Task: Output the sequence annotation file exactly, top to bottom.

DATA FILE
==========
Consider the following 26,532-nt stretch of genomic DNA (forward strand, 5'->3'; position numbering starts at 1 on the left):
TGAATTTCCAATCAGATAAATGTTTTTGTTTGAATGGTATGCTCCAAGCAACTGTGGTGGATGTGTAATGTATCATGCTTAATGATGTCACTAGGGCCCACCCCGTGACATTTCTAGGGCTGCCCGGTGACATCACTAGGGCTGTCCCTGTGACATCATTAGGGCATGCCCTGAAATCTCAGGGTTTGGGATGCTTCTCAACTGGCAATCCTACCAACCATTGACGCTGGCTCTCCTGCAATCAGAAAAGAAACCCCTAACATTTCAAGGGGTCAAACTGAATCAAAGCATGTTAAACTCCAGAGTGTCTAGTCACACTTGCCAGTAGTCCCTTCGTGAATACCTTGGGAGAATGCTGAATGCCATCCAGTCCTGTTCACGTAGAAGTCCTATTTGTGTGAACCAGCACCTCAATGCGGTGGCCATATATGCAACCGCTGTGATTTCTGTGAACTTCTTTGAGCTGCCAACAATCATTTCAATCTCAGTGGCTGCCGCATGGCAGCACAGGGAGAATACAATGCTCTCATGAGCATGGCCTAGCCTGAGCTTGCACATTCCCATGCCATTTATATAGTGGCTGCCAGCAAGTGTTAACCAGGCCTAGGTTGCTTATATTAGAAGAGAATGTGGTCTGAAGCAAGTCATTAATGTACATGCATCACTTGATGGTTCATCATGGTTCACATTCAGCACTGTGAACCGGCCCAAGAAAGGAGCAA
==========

Consider the following 26,532-nt stretch of genomic DNA (forward strand, 5'->3'; position numbering starts at 1 on the left):
TGAATTTCCAATCAGATAAATGTTTTTGTTTGAATGGTATGCTCCAAGCAACTGTGGTGGATGTGTAATGTATCATGCTTAATGATGTCACTAGGGCCCACCCCGTGACATTTCTAGGGCTGCCCGGTGACATCACTAGGGCTGTCCCTGTGACATCATTAGGGCATGCCCTGAAATCTCAGGGTTTGGGATGCTTCTCAACTGGCAATCCTACCAACCATTGACGCTGGCTCTCCTGCAATCAGAAAAGAAACCCCTAACATTTCAAGGGGTCAAACTGAATCAAAGCATGTTAAACTCCAGAGTGTCTAGTCACACTTGCCAGTAGTCCCTTCGTGAATACCTTGGGAGAATGCTGAATGCCATCCAGTCCTGTTCACGTAGAAGTCCTATTTGTGTGAACCAGCACCTCAATGCGGTGGCCATATATGCAACCGCTGTGATTTCTGTGAACTTCTTTGAGCTGCCAACAATCATTTCAATCTCAGTGGCTGCCGCATGGCAGCACAGGGAGAATACAATGCTCTCATGAGCATGGCCTAGCCTGAGCTTGCACATTCCCATGCCATTTATATAGTGGCTGCCAGCAAGTGTTAACCAGGCCTAGGTTGCTTATATTAGAAGAGAATGTGGTCTGAAGCAAGTCATTAATGTACATGCATCACTTGATGGTTCATCATGGTTCACATTCAGCACTGTGAACCGGCCCAAGAAAGGAGCAA